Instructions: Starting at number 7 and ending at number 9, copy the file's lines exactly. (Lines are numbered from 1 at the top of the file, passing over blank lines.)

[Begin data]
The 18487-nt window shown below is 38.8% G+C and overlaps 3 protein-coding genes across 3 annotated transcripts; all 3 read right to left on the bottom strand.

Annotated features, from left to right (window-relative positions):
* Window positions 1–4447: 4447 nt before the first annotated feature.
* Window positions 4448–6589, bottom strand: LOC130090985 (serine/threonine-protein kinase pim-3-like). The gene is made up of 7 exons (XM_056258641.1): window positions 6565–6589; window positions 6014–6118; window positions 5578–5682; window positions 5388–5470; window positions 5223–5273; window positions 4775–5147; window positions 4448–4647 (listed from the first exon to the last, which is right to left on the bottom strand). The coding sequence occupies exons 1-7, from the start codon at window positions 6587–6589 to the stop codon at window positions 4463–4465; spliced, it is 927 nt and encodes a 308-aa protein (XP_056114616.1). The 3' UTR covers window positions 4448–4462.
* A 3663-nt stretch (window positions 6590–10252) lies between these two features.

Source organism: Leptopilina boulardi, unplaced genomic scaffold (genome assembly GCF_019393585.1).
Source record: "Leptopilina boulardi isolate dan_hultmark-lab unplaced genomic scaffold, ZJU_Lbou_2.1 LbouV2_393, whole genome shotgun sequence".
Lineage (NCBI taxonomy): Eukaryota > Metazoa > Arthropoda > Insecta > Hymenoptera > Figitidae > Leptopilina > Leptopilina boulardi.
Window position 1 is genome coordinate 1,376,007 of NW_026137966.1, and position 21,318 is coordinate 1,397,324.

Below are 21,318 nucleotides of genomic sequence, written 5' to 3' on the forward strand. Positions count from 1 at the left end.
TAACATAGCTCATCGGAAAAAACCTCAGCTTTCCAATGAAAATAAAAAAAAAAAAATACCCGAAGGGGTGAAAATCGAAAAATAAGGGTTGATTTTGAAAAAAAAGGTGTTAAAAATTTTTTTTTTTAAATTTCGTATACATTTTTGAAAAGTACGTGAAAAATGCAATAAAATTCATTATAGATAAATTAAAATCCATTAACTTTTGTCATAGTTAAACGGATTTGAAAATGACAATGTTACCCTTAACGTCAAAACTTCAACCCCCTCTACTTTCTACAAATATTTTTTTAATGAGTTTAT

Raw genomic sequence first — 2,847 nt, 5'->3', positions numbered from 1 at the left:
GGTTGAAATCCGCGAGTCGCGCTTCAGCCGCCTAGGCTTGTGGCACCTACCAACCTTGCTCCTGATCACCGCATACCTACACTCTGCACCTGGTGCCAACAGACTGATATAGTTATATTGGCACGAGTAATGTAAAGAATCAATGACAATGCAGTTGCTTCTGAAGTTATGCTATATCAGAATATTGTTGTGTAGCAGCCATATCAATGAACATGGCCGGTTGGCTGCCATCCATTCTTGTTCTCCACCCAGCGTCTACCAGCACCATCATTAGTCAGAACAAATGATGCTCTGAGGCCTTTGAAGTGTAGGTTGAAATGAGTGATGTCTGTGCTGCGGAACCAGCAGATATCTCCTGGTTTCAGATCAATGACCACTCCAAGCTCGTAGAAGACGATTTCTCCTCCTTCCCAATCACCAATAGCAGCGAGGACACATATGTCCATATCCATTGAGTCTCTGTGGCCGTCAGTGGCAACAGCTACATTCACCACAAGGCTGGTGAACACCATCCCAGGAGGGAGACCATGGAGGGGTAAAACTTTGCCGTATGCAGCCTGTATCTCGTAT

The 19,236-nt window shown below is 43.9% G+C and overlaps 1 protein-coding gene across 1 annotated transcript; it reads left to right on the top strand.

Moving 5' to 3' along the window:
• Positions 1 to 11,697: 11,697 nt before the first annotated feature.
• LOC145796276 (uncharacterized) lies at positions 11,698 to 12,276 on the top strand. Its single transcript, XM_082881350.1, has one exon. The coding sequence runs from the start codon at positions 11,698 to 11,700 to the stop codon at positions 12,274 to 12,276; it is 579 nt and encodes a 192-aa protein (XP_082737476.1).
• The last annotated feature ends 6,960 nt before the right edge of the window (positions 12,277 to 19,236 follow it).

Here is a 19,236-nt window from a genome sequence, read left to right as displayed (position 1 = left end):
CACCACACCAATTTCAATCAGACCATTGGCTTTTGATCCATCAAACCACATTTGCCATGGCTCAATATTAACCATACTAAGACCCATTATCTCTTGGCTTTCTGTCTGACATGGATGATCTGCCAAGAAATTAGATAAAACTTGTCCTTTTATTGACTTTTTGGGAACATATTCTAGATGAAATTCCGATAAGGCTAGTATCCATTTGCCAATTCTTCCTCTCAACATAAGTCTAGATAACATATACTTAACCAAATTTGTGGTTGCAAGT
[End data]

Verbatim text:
Source record: "Leptopilina boulardi isolate dan_hultmark-lab unplaced genomic scaffold, ZJU_Lbou_2.1 LbouV2_393, whole genome shotgun sequence".
Lineage (NCBI taxonomy): Eukaryota > Metazoa > Arthropoda > Insecta > Hymenoptera > Figitidae > Leptopilina > Leptopilina boulardi.
Window position 1 is genome coordinate 1,376,007 of NW_026137966.1, and position 21,318 is coordinate 1,397,324.